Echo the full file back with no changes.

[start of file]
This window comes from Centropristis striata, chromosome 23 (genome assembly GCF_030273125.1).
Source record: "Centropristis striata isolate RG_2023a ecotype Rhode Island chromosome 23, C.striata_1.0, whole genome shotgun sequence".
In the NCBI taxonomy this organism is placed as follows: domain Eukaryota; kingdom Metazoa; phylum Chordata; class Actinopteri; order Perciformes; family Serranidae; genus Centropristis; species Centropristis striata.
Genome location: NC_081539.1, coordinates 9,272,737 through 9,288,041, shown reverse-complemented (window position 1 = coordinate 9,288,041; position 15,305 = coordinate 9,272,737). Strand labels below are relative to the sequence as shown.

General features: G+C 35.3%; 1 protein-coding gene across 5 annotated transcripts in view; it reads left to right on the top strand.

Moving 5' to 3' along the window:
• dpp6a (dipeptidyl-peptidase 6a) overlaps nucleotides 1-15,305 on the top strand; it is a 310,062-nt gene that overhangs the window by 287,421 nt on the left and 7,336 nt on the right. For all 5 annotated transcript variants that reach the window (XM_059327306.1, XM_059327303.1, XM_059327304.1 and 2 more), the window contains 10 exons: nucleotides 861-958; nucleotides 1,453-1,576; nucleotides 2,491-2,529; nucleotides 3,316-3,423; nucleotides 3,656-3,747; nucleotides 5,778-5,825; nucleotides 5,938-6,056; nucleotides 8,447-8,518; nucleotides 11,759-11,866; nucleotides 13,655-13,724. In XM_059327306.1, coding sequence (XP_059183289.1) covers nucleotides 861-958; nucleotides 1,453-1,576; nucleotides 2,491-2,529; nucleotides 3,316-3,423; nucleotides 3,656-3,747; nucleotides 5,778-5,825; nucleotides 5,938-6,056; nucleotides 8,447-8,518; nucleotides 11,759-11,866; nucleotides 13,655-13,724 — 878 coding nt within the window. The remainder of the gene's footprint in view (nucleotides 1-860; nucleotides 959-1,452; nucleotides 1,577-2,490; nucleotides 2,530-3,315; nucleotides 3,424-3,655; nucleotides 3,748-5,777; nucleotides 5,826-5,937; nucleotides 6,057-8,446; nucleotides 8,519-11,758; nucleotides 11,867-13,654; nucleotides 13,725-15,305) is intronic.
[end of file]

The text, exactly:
This window comes from Centropristis striata, chromosome 23 (genome assembly GCF_030273125.1).
Source record: "Centropristis striata isolate RG_2023a ecotype Rhode Island chromosome 23, C.striata_1.0, whole genome shotgun sequence".
In the NCBI taxonomy this organism is placed as follows: domain Eukaryota; kingdom Metazoa; phylum Chordata; class Actinopteri; order Perciformes; family Serranidae; genus Centropristis; species Centropristis striata.
Genome location: NC_081539.1, coordinates 9,272,737 through 9,288,041, shown reverse-complemented (window position 1 = coordinate 9,288,041; position 15,305 = coordinate 9,272,737). Strand labels below are relative to the sequence as shown.

General features: G+C 35.3%; 1 protein-coding gene across 5 annotated transcripts in view; it reads left to right on the top strand.

Moving 5' to 3' along the window:
• dpp6a (dipeptidyl-peptidase 6a) overlaps nucleotides 1-15,305 on the top strand; it is a 310,062-nt gene that overhangs the window by 287,421 nt on the left and 7,336 nt on the right. For all 5 annotated transcript variants that reach the window (XM_059327306.1, XM_059327303.1, XM_059327304.1 and 2 more), the window contains 10 exons: nucleotides 861-958; nucleotides 1,453-1,576; nucleotides 2,491-2,529; nucleotides 3,316-3,423; nucleotides 3,656-3,747; nucleotides 5,778-5,825; nucleotides 5,938-6,056; nucleotides 8,447-8,518; nucleotides 11,759-11,866; nucleotides 13,655-13,724. In XM_059327306.1, coding sequence (XP_059183289.1) covers nucleotides 861-958; nucleotides 1,453-1,576; nucleotides 2,491-2,529; nucleotides 3,316-3,423; nucleotides 3,656-3,747; nucleotides 5,778-5,825; nucleotides 5,938-6,056; nucleotides 8,447-8,518; nucleotides 11,759-11,866; nucleotides 13,655-13,724 — 878 coding nt within the window. The remainder of the gene's footprint in view (nucleotides 1-860; nucleotides 959-1,452; nucleotides 1,577-2,490; nucleotides 2,530-3,315; nucleotides 3,424-3,655; nucleotides 3,748-5,777; nucleotides 5,826-5,937; nucleotides 6,057-8,446; nucleotides 8,519-11,758; nucleotides 11,867-13,654; nucleotides 13,725-15,305) is intronic.